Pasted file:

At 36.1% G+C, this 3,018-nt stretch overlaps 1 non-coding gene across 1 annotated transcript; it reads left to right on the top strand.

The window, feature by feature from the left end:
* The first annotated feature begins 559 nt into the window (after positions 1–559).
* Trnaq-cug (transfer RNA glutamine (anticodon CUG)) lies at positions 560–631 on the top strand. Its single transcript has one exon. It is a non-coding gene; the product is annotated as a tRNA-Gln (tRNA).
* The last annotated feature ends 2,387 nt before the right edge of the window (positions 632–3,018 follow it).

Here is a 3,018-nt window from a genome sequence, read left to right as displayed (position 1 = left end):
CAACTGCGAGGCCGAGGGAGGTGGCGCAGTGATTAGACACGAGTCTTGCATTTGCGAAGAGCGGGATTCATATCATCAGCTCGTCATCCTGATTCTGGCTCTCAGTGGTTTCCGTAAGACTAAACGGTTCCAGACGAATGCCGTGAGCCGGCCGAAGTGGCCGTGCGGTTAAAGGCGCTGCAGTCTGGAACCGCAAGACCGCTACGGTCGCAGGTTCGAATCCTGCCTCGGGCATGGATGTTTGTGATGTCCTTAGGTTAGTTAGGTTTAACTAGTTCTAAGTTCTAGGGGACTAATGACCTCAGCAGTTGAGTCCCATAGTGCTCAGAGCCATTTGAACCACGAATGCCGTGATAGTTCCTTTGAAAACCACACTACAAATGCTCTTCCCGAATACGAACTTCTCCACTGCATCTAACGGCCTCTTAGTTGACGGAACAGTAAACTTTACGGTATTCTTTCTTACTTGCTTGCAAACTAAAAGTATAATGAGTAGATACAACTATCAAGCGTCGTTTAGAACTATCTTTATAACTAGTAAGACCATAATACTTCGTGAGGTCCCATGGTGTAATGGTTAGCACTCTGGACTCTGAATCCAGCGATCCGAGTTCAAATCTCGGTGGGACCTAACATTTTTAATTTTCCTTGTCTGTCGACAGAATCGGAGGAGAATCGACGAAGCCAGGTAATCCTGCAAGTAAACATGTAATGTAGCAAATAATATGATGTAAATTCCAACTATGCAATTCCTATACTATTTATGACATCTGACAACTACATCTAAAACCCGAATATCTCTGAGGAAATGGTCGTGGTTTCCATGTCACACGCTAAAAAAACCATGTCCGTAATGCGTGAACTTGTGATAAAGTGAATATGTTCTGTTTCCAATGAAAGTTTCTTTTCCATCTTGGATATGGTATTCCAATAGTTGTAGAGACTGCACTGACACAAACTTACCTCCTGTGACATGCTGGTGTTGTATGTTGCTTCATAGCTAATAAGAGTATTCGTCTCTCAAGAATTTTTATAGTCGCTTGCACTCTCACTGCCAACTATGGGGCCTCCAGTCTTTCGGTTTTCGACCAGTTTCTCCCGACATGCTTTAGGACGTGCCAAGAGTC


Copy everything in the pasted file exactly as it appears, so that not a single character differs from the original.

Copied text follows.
At 36.1% G+C, this 3,018-nt stretch overlaps 1 non-coding gene across 1 annotated transcript; it reads left to right on the top strand.

The window, feature by feature from the left end:
* The first annotated feature begins 559 nt into the window (after positions 1–559).
* Trnaq-cug (transfer RNA glutamine (anticodon CUG)) lies at positions 560–631 on the top strand. Its single transcript has one exon. It is a non-coding gene; the product is annotated as a tRNA-Gln (tRNA).
* The last annotated feature ends 2,387 nt before the right edge of the window (positions 632–3,018 follow it).

Here is a 3,018-nt window from a genome sequence, read left to right as displayed (position 1 = left end):
CAACTGCGAGGCCGAGGGAGGTGGCGCAGTGATTAGACACGAGTCTTGCATTTGCGAAGAGCGGGATTCATATCATCAGCTCGTCATCCTGATTCTGGCTCTCAGTGGTTTCCGTAAGACTAAACGGTTCCAGACGAATGCCGTGAGCCGGCCGAAGTGGCCGTGCGGTTAAAGGCGCTGCAGTCTGGAACCGCAAGACCGCTACGGTCGCAGGTTCGAATCCTGCCTCGGGCATGGATGTTTGTGATGTCCTTAGGTTAGTTAGGTTTAACTAGTTCTAAGTTCTAGGGGACTAATGACCTCAGCAGTTGAGTCCCATAGTGCTCAGAGCCATTTGAACCACGAATGCCGTGATAGTTCCTTTGAAAACCACACTACAAATGCTCTTCCCGAATACGAACTTCTCCACTGCATCTAACGGCCTCTTAGTTGACGGAACAGTAAACTTTACGGTATTCTTTCTTACTTGCTTGCAAACTAAAAGTATAATGAGTAGATACAACTATCAAGCGTCGTTTAGAACTATCTTTATAACTAGTAAGACCATAATACTTCGTGAGGTCCCATGGTGTAATGGTTAGCACTCTGGACTCTGAATCCAGCGATCCGAGTTCAAATCTCGGTGGGACCTAACATTTTTAATTTTCCTTGTCTGTCGACAGAATCGGAGGAGAATCGACGAAGCCAGGTAATCCTGCAAGTAAACATGTAATGTAGCAAATAATATGATGTAAATTCCAACTATGCAATTCCTATACTATTTATGACATCTGACAACTACATCTAAAACCCGAATATCTCTGAGGAAATGGTCGTGGTTTCCATGTCACACGCTAAAAAAACCATGTCCGTAATGCGTGAACTTGTGATAAAGTGAATATGTTCTGTTTCCAATGAAAGTTTCTTTTCCATCTTGGATATGGTATTCCAATAGTTGTAGAGACTGCACTGACACAAACTTACCTCCTGTGACATGCTGGTGTTGTATGTTGCTTCATAGCTAATAAGAGTATTCGTCTCTCAAGAATTTTTATAGTCGCTTGCACTCTCACTGCCAACTATGGGGCCTCCAGTCTTTCGGTTTTCGACCAGTTTCTCCCGACATGCTTTAGGACGTGCCAAGAGTC